Building the Strongest Version of Yourself

TAGS: Stronger Version of Myself, Navid Kiassat, kai greene, journey, hard work, life lessons, dedication, strong(er), Josh Bryant

During the summer of 2012, I was talking to the father of two of my schoolmates. We were discussing my recent decision to not pursue team sports and to instead focus on powerlifting. I was very young at the time—about 13 years old. He said, “Why did you choose powerlifting over all the other sports? Say, why not cycling?" For anyone who has ever tried to answer that question, you know that it isn't exactly easy. And I really didn't have an answer.

Flash-forward to the summer of 2013: I had just turned 15 years old, and I had already competed in two powerlifting meets and was training for my third. One morning, after I had just finished a brutal bench session put together by my coach Josh Bryant, I began listening to a Kai Greene interview on Good Morning New York. When Kai Greene was asked why he became a bodybuilder he replied with:

Interestingly enough, at the root of my sport is the idea of personal development—self-development. One thing that I think is emotionally worthy about what I do is that we recognize your personal power—your ability to create the thing that you are looking to do. And my body, my physique when I step on stage, is a manifestation of those thoughts.

That's when it finally dawned on me...for me, lifting is just as much spiritual as it is physical. I haven’t lifted for a long time, probably for about two years now, but I know that this is something I will be doing for the rest of my life. I love everything that lifting has to offer. Lifting taught me to face struggles head on and to challenge them with confidence, and it shows me that I can dominate them. Lifting has also taught me that "no bullshit" attitude—either you get the lift or you don't, and it has taught me about dedication and discipline—everything required to be successful.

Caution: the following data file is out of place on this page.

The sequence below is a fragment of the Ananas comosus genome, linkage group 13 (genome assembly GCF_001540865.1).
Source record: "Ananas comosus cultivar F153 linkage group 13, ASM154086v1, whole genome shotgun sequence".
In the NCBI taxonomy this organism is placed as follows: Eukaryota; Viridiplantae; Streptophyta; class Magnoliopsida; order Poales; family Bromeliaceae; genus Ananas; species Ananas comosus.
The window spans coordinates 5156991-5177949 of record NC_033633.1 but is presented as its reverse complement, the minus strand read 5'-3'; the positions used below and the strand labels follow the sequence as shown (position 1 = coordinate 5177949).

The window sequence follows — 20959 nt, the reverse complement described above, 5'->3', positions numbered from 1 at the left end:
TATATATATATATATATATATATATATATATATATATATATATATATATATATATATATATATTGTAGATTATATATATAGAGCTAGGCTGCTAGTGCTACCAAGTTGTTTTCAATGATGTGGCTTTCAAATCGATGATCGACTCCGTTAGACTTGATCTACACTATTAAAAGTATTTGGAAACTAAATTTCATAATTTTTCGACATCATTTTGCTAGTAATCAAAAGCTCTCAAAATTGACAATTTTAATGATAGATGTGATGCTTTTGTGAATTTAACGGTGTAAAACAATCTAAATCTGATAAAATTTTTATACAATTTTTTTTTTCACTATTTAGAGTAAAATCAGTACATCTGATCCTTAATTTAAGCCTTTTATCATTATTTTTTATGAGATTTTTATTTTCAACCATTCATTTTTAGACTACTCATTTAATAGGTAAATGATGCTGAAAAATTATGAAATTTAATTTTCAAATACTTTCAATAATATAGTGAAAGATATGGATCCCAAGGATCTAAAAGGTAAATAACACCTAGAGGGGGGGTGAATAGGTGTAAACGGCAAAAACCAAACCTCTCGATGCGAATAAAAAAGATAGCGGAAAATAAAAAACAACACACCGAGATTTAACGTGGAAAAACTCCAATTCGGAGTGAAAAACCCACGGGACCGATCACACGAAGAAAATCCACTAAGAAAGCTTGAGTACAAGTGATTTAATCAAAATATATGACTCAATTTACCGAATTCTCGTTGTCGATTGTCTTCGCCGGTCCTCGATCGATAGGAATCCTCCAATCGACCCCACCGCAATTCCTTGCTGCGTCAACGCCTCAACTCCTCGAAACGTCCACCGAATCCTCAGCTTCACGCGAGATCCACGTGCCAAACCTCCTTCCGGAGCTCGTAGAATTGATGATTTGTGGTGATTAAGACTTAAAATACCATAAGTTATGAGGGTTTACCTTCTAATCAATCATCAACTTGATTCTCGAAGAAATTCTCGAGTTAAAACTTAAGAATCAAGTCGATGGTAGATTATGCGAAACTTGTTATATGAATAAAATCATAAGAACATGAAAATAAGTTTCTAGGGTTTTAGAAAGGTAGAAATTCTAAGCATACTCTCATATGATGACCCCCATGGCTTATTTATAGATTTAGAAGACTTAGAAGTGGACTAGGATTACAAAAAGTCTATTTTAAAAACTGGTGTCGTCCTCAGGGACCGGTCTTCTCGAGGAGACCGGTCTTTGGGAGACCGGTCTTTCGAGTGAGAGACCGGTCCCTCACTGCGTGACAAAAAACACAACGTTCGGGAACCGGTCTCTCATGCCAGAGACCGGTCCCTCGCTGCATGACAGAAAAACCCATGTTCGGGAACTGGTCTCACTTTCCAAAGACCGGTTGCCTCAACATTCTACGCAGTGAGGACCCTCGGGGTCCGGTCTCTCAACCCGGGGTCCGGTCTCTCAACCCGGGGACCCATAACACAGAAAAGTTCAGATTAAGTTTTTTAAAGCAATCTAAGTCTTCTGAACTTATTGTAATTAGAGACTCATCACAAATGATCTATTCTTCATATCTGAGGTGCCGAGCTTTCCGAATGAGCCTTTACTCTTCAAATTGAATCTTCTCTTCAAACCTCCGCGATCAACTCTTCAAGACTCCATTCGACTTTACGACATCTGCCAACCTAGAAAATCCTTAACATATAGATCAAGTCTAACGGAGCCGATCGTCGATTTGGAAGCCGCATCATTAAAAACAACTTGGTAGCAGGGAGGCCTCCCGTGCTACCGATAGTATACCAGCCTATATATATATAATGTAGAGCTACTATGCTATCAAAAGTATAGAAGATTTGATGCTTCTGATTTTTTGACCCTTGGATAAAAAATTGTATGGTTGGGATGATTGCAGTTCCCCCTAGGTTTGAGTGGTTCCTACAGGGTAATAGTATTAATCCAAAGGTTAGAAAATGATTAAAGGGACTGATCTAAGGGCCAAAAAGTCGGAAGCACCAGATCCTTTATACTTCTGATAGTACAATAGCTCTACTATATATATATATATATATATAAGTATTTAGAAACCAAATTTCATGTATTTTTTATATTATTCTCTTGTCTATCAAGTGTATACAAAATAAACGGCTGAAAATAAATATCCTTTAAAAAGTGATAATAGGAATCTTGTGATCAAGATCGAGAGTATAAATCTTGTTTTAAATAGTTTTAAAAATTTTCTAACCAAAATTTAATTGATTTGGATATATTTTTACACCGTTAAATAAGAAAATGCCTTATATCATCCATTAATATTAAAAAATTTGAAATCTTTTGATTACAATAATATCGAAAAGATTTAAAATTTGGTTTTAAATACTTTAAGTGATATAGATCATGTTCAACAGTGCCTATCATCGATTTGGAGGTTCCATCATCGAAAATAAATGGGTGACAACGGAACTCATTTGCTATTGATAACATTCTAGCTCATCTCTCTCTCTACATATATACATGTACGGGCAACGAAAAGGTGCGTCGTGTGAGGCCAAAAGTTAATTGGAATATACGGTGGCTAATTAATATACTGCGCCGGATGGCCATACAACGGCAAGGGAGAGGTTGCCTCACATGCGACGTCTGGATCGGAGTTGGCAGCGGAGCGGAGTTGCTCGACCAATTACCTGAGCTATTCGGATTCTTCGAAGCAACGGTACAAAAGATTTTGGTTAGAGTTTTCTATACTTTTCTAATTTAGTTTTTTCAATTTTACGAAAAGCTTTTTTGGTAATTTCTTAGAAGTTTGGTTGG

One example of this is my bench. I am trained by Josh Bryant, the king of raw bench press. Yet, in November of 2012, I hit a 155-pound paused bench at a 183-pound bodyweight. Then, in March of 2013, I hit a 175-pound bench at 201 pounds. This November, I hope to hit around a 190- to a 200-pound press at a bodyweight of 190 pounds. I have friends that have made three times the progress that I have made on their bench, but it doesn’t bother me. All I can do is work hard, follow my program, and forget the rest. Hopefully, I won’t be a horrible presser forever. Josh says that younger kids sometimes have trouble developing upper body strength. (I hope). Regardless, my pull and squat are doing great, and I am on track right now to pull 500 pounds in a meet before I turn 16. I am also on track to hit a 450 (plus)-pound knee wrap squat before I turn 16. The point is that you need to put in the work and give it time. Progress doesn’t come overnight.

Perhaps my favorite part of powerlifting is the journey itself and watching myself grow physically. I appreciate how that also represents me becoming a man of character. The barbell’s extrinsic force on me makes me grow stronger, but it is also through the struggle of becoming a powerlifter that I learn life’s virtues and lessons.

At the root of my sport lies the idea of overcoming a struggle. Overcoming the struggle using hard work and dedication. There is just something beautiful about battling with a barbell day-in and day-out, knowing that the barbell will kick your ass...but for now fuck the barbell and all the weight on it. For me, this journey is about becoming the strongest version of myself—both physically and mentally.

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